Shrinking Footprint? BJP is still in the ascendant
Ever since the installation of a Shiv Sena-NCP-Congress coalition government in Maharashtra, there have been discussions on BJP’s shrinking footprint across the country compared to last year—when the BJP/allied states touched 21. Presently, it has dipped to 18 states—including Tamil Nadu, Sikkim and Mizoram. It is true that these three states have no BJP ministers but the ruling parties of these states—AIADMK of Tamil Nadu, Sikkim Krantikari Morcha (SKM) of Sikkim and Mizo National Front of Mizoram—are still close to the BJP.
It can’t be denied that in the last one year, NDA controlled states dipped with BJP ruling only three large states—Uttar Pradesh, Gujarat and Karnataka, which is again dependent on this month’s by-election results of 15 assembly seats. The saffron party has lost larger states like Madhya Pradesh, Rajasthan and Maharashtra in the interim.
However, this is just one side of the picture. Take Maharashtra, BJP, which has been outmanoeuvred by the arithmetic of the Shiv Sena, NCP and Congress combine, is still the largest party in the assembly with 105 seats with a vote share of around 26 per cent. Although the vote share of the three parties is individually less than BJP, but taken together, the figure reaches 49 per cent—almost twice the BJP’s percentage.
But one shouldn’t forget what happened in the Lok Sabha polls this year when arithmetic of SP-BSP alliance in Uttar Pradesh or Congress-JDS alliance in Karnataka had to bite the dust against BJP’s political tide. Remember, the Congress-JDS alliance or SP-BSP combine came into existence only to defeat the BJP putting their rivalries aside. But they failed to get success electorally—as these parties failed to transfer their traditional voters to their new found allies, and also because, people vote differently in the Lok Sabha elections.
Such alliances, often formed by parties of different ideological persuations, fail to continue for long. The same could apply for the Maha Vikas Aghadi of Maharashtra where the Shiv Sena, which has clearly stated that it hasn’t diluted its Hindutva agenda, is totally on the opposite ideological pole in comparison to the Congress and the NCP. Though they have a Common Minimum Program, there are doubts that this alliance will continue for five years.
Not to forget that the vote share of the three parties is more or less same. So, for how long will NCP and Congress play the role of second fiddle to the Sena? The answer is—not for long. For the NCP and the Congress, Uddhav Thackrey’s Shiv Sena is just a pawn to keep BJP out of power and, in the meantime, their aim is to strengthen their own party organisations by sharing power—even if it means playing second role temporarily to the ideologically opposed Sena.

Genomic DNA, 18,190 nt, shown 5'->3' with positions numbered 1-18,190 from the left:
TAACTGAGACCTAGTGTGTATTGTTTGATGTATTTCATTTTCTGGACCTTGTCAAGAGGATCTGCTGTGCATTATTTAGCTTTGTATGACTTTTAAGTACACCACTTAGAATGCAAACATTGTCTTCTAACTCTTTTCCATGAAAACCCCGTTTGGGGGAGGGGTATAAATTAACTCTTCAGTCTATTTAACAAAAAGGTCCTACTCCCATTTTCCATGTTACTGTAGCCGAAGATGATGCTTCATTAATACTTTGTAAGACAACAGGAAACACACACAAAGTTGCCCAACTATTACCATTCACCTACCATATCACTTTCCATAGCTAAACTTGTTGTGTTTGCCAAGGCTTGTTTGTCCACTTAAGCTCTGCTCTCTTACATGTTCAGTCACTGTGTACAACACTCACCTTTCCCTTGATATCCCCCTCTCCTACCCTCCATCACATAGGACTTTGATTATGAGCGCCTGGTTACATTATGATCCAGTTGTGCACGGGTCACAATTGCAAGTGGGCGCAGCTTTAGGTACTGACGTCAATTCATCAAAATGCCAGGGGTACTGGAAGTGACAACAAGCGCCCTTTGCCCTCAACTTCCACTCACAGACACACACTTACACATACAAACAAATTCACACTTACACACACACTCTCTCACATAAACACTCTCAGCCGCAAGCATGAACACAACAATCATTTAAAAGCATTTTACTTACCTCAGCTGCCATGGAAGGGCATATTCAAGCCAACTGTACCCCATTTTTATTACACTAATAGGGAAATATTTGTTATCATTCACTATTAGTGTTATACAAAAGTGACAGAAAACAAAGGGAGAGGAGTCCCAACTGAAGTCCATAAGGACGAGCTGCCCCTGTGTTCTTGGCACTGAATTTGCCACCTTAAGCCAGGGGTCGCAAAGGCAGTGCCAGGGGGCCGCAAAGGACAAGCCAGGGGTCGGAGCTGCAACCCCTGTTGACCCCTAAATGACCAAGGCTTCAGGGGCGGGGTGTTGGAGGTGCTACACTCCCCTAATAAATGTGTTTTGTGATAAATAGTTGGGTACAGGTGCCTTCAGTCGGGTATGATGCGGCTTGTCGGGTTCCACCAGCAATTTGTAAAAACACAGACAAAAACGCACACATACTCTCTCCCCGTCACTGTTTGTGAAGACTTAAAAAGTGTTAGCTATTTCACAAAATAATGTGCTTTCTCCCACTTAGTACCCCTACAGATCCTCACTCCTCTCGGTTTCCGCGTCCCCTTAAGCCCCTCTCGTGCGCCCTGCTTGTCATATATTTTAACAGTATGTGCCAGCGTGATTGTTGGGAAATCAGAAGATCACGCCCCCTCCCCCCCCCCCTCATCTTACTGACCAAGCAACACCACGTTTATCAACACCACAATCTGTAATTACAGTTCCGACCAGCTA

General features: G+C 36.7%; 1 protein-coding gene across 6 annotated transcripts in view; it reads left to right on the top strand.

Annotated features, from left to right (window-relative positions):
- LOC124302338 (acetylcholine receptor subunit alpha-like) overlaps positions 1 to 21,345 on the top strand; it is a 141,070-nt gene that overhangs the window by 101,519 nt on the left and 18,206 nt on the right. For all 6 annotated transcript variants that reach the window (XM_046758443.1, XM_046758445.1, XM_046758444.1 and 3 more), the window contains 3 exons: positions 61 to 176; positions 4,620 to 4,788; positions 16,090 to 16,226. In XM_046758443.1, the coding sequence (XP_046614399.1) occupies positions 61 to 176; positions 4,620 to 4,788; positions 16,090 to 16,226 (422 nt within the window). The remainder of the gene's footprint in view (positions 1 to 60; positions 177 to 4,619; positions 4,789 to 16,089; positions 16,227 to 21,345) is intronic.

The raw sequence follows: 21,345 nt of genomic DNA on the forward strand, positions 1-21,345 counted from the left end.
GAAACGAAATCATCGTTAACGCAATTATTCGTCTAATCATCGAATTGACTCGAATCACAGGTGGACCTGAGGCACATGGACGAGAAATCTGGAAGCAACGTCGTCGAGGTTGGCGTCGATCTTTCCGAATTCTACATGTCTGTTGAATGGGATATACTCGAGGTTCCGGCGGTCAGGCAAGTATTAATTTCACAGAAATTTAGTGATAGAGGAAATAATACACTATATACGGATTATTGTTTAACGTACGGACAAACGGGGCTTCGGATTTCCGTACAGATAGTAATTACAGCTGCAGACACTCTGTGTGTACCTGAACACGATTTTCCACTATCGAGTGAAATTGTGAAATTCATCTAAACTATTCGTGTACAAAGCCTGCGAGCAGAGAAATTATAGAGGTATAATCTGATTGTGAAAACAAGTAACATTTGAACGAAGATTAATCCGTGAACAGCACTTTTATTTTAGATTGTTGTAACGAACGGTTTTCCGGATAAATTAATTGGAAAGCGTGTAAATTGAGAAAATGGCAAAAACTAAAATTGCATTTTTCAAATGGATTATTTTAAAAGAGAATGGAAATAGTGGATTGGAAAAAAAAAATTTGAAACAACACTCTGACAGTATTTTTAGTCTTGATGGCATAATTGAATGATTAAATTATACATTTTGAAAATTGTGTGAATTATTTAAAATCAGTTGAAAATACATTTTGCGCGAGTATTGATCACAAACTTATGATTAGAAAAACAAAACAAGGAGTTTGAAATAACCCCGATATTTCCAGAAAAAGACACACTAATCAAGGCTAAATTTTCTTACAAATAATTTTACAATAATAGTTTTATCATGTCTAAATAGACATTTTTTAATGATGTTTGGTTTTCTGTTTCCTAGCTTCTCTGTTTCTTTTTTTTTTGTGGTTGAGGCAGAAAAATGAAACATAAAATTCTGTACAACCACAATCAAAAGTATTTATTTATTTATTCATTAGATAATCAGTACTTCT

Besides this, no one can ignore the fact that BJP has expanded its wings from north to west to east—Odissa and West Bengal and even in the south. In the two eastern states of Odisha and West Bengal, BJP has emerged as the main opponent, which once was considered a negligible player.
Some may say that the recent results of by-elections in West Bengal show the initialization of BJP’s decline there. But, here is a fact that must be stated is that in the upcoming 2021 state elections of West Bengal: the main factor would be the anti-incumbency against Trinamool supremo and Chief Minister Mamata Banerjee, with the BJP’s campaign led by none other than Prime Minister Narendra Modi, aided by his right hand, home minister Amit Shah, also BJP president.
Remember that in 2014 in Maharashtra, Haryana and Jharkhand and in 2017, in Uttar Pradesh and Uttarakhand, BJP didn’t project any state leader and the electoral campaign was centralised on Modi and it did paid rich dividends too. The reason was that the BJP never came to power in these states on its own or was in power many years ago. This puts BJP in favourable place in West Bengal—as it hasn’t yet been tested by the people of the state.
So, it would be highly incorrect to draw conclusions that the heydays of BJP are over at a time when its core agenda—revoking of special status of Jammu and Kashmir (Article 370) or building of Lord Ram Temple in Ayodhya—has been widely accepted by voters cutting across party lines and regions.
Also let’s not forget that Modi still remains the most popular leader even as BJP is spreading its foothold across all the regions of the country. Another significant take is that the Indian voters are now able to differentiate among by-elections, state elections and Lok Sabha elections than in the past.